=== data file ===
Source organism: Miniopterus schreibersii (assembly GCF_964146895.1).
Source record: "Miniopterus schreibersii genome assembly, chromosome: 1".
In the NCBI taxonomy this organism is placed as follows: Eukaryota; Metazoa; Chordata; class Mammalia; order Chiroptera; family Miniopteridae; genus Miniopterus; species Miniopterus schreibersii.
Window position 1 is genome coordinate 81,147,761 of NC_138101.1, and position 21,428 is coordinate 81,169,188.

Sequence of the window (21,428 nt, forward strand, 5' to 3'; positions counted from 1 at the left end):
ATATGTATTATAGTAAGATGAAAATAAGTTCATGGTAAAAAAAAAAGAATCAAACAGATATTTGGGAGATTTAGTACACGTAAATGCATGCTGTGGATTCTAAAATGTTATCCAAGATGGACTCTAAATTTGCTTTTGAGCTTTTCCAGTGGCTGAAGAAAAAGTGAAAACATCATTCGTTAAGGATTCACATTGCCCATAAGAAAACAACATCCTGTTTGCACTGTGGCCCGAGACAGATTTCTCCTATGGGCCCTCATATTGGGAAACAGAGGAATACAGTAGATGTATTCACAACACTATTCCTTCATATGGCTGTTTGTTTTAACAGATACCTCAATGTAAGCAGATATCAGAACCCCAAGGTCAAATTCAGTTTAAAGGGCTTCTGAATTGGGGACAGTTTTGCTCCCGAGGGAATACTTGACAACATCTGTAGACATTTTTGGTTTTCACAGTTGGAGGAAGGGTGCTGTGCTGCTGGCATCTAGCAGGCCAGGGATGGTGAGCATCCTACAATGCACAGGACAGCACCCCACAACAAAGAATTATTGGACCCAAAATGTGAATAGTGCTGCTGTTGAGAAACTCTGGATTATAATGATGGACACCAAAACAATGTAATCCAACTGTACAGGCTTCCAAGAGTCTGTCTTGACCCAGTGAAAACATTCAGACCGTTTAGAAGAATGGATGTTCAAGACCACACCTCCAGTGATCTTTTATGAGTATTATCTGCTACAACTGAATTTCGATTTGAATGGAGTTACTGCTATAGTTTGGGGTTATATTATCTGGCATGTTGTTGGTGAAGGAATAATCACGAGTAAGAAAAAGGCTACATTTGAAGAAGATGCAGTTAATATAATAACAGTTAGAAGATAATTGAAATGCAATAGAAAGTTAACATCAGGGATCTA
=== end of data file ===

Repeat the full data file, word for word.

Source organism: Miniopterus schreibersii (assembly GCF_964146895.1).
Source record: "Miniopterus schreibersii genome assembly, chromosome: 1".
In the NCBI taxonomy this organism is placed as follows: Eukaryota; Metazoa; Chordata; class Mammalia; order Chiroptera; family Miniopteridae; genus Miniopterus; species Miniopterus schreibersii.
Window position 1 is genome coordinate 81,147,761 of NC_138101.1, and position 21,428 is coordinate 81,169,188.

Sequence of the window (21,428 nt, forward strand, 5' to 3'; positions counted from 1 at the left end):
ATATGTATTATAGTAAGATGAAAATAAGTTCATGGTAAAAAAAAAAGAATCAAACAGATATTTGGGAGATTTAGTACACGTAAATGCATGCTGTGGATTCTAAAATGTTATCCAAGATGGACTCTAAATTTGCTTTTGAGCTTTTCCAGTGGCTGAAGAAAAAGTGAAAACATCATTCGTTAAGGATTCACATTGCCCATAAGAAAACAACATCCTGTTTGCACTGTGGCCCGAGACAGATTTCTCCTATGGGCCCTCATATTGGGAAACAGAGGAATACAGTAGATGTATTCACAACACTATTCCTTCATATGGCTGTTTGTTTTAACAGATACCTCAATGTAAGCAGATATCAGAACCCCAAGGTCAAATTCAGTTTAAAGGGCTTCTGAATTGGGGACAGTTTTGCTCCCGAGGGAATACTTGACAACATCTGTAGACATTTTTGGTTTTCACAGTTGGAGGAAGGGTGCTGTGCTGCTGGCATCTAGCAGGCCAGGGATGGTGAGCATCCTACAATGCACAGGACAGCACCCCACAACAAAGAATTATTGGACCCAAAATGTGAATAGTGCTGCTGTTGAGAAACTCTGGATTATAATGATGGACACCAAAACAATGTAATCCAACTGTACAGGCTTCCAAGAGTCTGTCTTGACCCAGTGAAAACATTCAGACCGTTTAGAAGAATGGATGTTCAAGACCACACCTCCAGTGATCTTTTATGAGTATTATCTGCTACAACTGAATTTCGATTTGAATGGAGTTACTGCTATAGTTTGGGGTTATATTATCTGGCATGTTGTTGGTGAAGGAATAATCACGAGTAAGAAAAAGGCTACATTTGAAGAAGATGCAGTTAATATAATAACAGTTAGAAGATAATTGAAATGCAATAGAAAGTTAACATCAGGGATCTA